Iwas all of eight when I started cooking. I belong to a small family in Jharkhand and being the oldest of five siblings, I had to take up the responsibility to support my family. Although I was born in Jharkhand, I was raised in Kolkata.
So my food journey also began there and there has been no turning back since. It was back in 1999 that I first visited Chennai and then worked in a couple of places before joining The Residency in 2000. Since then I have been working with them and am currently working at their Coimbatore branch.
I cook anything and everything Indian — Mughalai, Awadh, Nawabi, Gujarati, Marwari, you name it, I cook them all. I love cooking Mughalai because it is a rich cuisine, in terms of the flavours — from extremely mild to spicy, the taste of the spices, etc.
The best part about cooking Indian cuisine is that they are actually all similar in terms of the ingredients — spices, powders, etc, that is used. Where it differs is in the amount or quantity of spice that is added to each dish. The combination of the spices is what determines the flavours and differentiates it as a specific cuisine. Chilli powder, coriander powder, turmeric powder, etc, are used in most dishes, but how much of it is used it is where the flavours differ. There are different combinations we try out using these basic masalas — Peshawari masala, Nihari masala, etc. For example in a normal bhuna ghosh, if you add some fresh coriander, it will taste different, if you add in some cashew nut paste it becomes korma, and instead of cashew if you add some almond paste it becomes badami ghosh korma, and so on.
As Jharkhand is a place that is yet to develop, people there cannot really eat too much rich food. So people stick to eating the traditional daal and sabzi with roti and for sweets, they usually eat malpua. Our chicken and mutton curries are also made in a very simple manner — without any cashews or almonds.
My kind of cooking is a bit different from that of the other chefs. I don’t use a spoon to measure anything. All my masalas, spices, etc, I measure with my hands. If you ask me how I know the right measurements, I don’t know how to answer it, I just know it. In fact, there was this time when I was in Maldives and I had to make biryani. They had all the measuring equipment and spoons ready but I began making it and was adding the masalas with my hand. The other chefs there were just staring at me and murmuring.
One of them came up to me and said yaar, zyaada ho jaayega masala biryani mein (that will be too much of masala in your biryani)”. I just kept quiet and continued to cook and once I was done, the head chef tasted it and he was very happy with the flavours and its unique taste.
I worked in Maldives too for around three-four months in between and I noticed that they like our Indian flavours. What attracted me most was their way of presentation — it is beautiful, and I haven’t seen that kind of presentation of food anywhere else. I learnt a lot of things after working in Maldives. I am motivated to learn some western cuisine as well — continental and even a bit of baking, which I am slowly experimenting with.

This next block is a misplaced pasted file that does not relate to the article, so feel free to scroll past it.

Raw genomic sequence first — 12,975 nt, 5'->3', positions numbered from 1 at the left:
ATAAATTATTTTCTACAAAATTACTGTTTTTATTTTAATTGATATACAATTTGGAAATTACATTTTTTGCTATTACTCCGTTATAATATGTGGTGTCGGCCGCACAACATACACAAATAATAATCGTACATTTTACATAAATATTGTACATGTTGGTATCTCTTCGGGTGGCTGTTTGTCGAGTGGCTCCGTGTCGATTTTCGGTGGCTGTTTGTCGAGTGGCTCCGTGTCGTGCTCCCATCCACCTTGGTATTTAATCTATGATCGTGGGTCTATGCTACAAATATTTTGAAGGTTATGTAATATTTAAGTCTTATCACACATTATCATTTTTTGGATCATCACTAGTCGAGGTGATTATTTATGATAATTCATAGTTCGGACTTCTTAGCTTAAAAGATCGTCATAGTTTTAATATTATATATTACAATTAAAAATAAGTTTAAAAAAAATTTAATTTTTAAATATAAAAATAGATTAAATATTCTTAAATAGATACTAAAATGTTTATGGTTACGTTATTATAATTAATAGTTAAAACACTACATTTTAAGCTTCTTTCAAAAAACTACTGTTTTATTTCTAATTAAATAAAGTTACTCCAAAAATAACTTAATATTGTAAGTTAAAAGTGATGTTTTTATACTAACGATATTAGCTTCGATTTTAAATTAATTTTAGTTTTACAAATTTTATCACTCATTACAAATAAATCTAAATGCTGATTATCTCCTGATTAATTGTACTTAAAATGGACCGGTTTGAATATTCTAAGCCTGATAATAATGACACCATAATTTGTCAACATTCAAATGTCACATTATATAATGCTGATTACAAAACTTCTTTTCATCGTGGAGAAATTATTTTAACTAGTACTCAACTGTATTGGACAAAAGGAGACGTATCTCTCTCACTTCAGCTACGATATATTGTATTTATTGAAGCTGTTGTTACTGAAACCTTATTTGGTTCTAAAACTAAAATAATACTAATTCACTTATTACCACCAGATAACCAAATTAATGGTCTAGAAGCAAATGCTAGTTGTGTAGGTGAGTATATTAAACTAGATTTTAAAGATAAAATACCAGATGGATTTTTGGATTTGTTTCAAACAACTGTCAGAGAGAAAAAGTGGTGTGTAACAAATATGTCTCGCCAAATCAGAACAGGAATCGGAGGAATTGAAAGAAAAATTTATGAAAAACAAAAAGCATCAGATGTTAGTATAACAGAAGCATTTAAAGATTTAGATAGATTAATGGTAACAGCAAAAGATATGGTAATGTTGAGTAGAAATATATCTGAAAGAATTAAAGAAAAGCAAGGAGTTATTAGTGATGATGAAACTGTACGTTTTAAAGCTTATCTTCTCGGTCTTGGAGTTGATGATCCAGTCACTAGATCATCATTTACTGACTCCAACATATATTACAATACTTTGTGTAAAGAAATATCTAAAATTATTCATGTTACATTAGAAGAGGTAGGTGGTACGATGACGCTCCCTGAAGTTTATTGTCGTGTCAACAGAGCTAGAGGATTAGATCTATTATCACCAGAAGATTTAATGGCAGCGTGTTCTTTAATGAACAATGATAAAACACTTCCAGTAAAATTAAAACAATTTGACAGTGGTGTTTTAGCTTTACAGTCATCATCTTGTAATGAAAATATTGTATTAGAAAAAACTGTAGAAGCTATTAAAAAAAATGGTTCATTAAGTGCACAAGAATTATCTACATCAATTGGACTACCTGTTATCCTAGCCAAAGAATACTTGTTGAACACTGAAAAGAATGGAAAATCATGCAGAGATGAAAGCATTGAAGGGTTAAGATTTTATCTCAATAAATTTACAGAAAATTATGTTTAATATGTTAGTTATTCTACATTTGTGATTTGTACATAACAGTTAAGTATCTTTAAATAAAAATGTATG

It was only after coming down to Chennai that I tasted South Indian food for the first time. I remember the first thing I ate was idly-sambar, which I did not like back then because I was used to eating daal and roti. But today I can proudly say that the south Indian breakfast is really tasty and healthy as well.
Ingredients: Mutton with bone: 250 gm; Cow ghee: 15 ml; Cumin seeds: 10 gm; Onion slice: 100 gm; Black pepper corn:
5 gm; Whole coriander seed: 10 gm; Green cardamom: 2; Black cardamom: 1; Cloves: 2; Cinnamon stick: 1; Mace: 1; Bayleaf: 1; Coriander roots: 20 gm; Ginger garlic paste: 5 gm; Saunf: 2 gm; Yoghurt: 100 ml; Saffron one pinch; Salt to taste; Coriander leaves
METHOD: Pack black pepper corn, whole coriander seed, green cardamom, black cardamom, cloves, cinnamon stick, mace, bayleaf, saunf and coriander roots, in a thin cotton cloth. In a thick bottom vessel heat ghee. Add cumin seeds and let it crackle. Add sliced onion and fry for 2 minutes. Add the mutton, salt, ginger garlic paste, packed cotton cloth, saffron and cook for 5 minutes. Add 5 cups of water and cook for 25 to 30 minutes. Whisk the yoghurt and add it to the preparation and cook for 5 minutes. Add the salt. Add coriander and serve hot.
Ingredients: Chicken leg: 1/2 kg; Garlic paste: 20 gm; Ginger paste:
15 gm; Lemon juice: 10 ml; Yellow chilly powder: 10 gm; Kasoori methi powder: 5 gm; Jeera powder: 5 gm; Hung curd: 125 gm; Amul cheese: 10 gm; Crush black pepper: 5 gm; Roasted whole coriander powder: 10 gm; Cream: 50 ml; Mix gram masala powder: 5 gm; Saffron one pinch; Mustard oil: 25ml; salt to taste
METHOD: Make a paste of the hung curd and cheese. Remove skin from chicken pieces, and cut slits into them lengthwise (First marination): Marinate the chicken with garlic paste, ginger paste, lemon juice,and salt and keep aside. (Second marination): In a separate bowl add yellow chilli powder, kasoori methi powder, Jeera powder,crushed pepper, roasted coriander powder, garam masala powder, curd & cheese paste, saffron, cream and mix it all together. Add the first marinated chicken into second marination. Put mustard oil in it, mix well and keep in a cold room for one hour. Put the chicken on skewers and grill on a tandoor. Serve hot with green chutney.